Political activists spark civic engagement and American history education in Youngstown City Schools

Classroom 2 Capitol Executive Director Chris Stanley (left) and Community Engagement Director Anthony Stratis (right)
Classroom 2 Capitol Executive Director Chris Stanley (left) and Community Engagement Director Anthony Stratis (right)

YOUNGSTOWN — Two political activists used their grade school trip to Washington D.C. as motivation to inspire Youngstown City School students to lead a civically engaged life.

The non-profit organization Classroom 2 Capitol funds trips for students in economically challenged communities to Washington D.C. as a part of the regular curriculum.

Chris Stanley, executive director, and Anthony Stratis, director of community engagement, co-founded the organization to better prepare Youngstown City School students on American history education.

Stanley taught middle- and high-schoolers as a history teacher at Youngstown City Schools from September 2019 to November 2021.

Stanley said Youngstown students don't have the opportunity to visit Washington D.C., like suburban school districts, as a part of their American history education.

"We are failing those students by [not] doing that because to go there and be in our nation's capital where the history is alive. … it's the power center of the world," he said. "That's an experience that's transformative."

Stanley, who is now a business analyst for a security agency that works with the U.S. Department of Defense, and ran for the Ohio House of Representatives' 59th District seat in 2020, said as a history teacher he noticed a lack of future leadership in his students.

"These students don't see themselves as the next generation of leaders in our community," he said. "Maybe this trip will pay off some dividends, but if we don't have someone who becomes the next mayor, hopefully these students will learn how to disagree, and how to come to compromise."

The organization provides "every single meal, lodging, transportation, security guards, [a] professional tour guide and nine chaperones," for $500 per student, Stanley said. Ninety junior and senior students from Chaney High School, Youngstown Early College High School and East High School plan to attend a May 2022 trip, he said.

Camille Townsend, a senior at Chaney High School in Youngstown, plans to attend to learn more about her father's history in the U.S. Army.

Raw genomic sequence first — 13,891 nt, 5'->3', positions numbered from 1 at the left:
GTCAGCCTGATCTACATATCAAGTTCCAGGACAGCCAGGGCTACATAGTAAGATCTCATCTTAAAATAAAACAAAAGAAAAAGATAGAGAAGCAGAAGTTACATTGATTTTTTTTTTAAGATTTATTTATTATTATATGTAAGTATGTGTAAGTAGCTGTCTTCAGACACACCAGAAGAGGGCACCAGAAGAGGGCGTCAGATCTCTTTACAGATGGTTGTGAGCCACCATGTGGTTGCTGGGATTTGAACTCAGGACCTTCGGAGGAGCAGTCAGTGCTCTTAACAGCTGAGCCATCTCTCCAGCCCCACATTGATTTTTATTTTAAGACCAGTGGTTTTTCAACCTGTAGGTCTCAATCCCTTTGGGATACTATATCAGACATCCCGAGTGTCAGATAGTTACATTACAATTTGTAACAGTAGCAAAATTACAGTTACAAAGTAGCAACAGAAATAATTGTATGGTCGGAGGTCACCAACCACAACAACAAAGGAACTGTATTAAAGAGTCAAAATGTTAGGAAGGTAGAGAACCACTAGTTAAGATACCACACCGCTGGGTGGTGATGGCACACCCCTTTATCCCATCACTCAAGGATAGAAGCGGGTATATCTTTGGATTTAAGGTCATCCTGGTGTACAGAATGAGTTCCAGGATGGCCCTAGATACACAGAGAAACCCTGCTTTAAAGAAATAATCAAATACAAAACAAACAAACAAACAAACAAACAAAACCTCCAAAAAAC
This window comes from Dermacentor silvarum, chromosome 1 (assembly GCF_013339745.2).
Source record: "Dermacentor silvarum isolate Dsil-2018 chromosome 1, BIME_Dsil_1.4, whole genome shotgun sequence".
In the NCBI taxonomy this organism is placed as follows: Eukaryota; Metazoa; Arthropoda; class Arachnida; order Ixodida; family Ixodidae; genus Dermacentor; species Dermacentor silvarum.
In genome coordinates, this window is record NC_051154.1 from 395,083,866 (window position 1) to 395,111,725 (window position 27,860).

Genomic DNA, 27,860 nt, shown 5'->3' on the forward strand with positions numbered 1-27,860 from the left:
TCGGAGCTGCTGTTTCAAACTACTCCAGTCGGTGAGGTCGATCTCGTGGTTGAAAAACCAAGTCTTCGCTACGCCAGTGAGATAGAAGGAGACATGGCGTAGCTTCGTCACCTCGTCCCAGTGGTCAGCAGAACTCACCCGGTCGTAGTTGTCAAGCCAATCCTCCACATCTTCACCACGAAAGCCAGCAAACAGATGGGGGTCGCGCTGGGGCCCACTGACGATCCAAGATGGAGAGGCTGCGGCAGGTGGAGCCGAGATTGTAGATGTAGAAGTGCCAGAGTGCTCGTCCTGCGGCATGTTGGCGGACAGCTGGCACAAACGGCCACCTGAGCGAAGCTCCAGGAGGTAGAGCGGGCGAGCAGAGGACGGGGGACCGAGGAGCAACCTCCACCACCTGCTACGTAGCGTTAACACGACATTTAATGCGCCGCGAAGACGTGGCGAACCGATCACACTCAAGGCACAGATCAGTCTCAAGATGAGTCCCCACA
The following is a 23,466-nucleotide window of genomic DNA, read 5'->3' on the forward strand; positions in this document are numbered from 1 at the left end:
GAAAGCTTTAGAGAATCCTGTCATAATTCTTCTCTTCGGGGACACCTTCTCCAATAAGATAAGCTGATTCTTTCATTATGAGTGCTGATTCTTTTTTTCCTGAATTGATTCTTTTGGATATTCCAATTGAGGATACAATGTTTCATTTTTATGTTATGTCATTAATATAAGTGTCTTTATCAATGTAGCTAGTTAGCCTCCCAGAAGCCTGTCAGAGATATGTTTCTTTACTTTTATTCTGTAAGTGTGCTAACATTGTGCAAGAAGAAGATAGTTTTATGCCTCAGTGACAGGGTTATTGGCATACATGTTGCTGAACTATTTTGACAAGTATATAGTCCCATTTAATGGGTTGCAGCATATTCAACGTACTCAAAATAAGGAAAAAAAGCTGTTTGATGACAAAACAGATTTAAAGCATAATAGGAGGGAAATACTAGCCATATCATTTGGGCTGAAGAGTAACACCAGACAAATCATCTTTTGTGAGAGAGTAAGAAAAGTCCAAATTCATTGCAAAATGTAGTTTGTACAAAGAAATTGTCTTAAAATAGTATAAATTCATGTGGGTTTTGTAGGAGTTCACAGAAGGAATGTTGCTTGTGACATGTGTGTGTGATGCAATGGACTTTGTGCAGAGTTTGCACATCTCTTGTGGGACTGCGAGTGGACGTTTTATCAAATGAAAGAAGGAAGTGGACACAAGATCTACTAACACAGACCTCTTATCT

"I know there's a veteran wall [Stanley] was telling us about," Townsend said. "I would really love to see the wall, and honor those who fought for our country."

Stanley said he does not think there is a lack of teaching at Youngstown City Schools, but a larger problem in the U.S. with civic education.

"Naturally, the resources for social studies, civics education and government have dropped precipitously," he said. "You're seeing this played out around the country."

Only 36% of Americans can pass a multiple choice test with selections from the U.S. Citizenship Test, according to a 2018 survey from the Woodrow Wilson National Fellowship Foundation.

Additionally, the survey found large gaps in knowledge based on age, where 74% of individuals who were 65 years old passed the test, but only 19% of individuals under 45 years old passed.

"Every state decides 'What is history?' on their own, which is insane," Stanley said. "They choose what can be taught. … The only thing that unites us as people is [the Constitution]."

State and local governments are responsible for developing curricula, and determining requirements for student enrollment, under federal education guidelines.

Townsend said traveling outside of Youngstown can further students' education on the nation's history that they do not get in the classroom.

"Getting students who've never even left our little city or state — getting them out there in the world. … it's really important for everyone to learn about it," she said.

Of the estimated 51,000 eligible voters in Youngstown, according to 2019 U.S. Census Bureau data, only 7,868 people cast votes for their next mayor in the November 2021 general election.

Stratis said he fears voting turnout will continue to decline with irregular history and civic engagement education.

"The lack of civility in politics has been the biggest deterrent for people to vote," Stratis said. "Teaching kids how to have this debate, and have civil discourse in order to get things done will do our area so much more good."

Stratis said Classroom 2 Capitol works with community partners such as My Brother's Keeper and the YMCA in Youngstown to promote youth in government with public service opportunities.

"We're not just taking students to Washington D.C., we're bringing government to these students," he said. "Our ultimate product is to create someone that you're going to know in 15 years, and is going to be hopefully the next mayor of Youngstown or congressman."

Townsend said if it wasn't for Stanley sharing his passion for history education with his students, her love for history would not be as prominent in her education.

"No one is better at teaching history than [Mr. Stanley]," she said. "He really likes teaching about it, and I think I learned a lot from him."

If you're interested in sponsoring a student for the upcoming trip, visit Classroom2Capitol.com.

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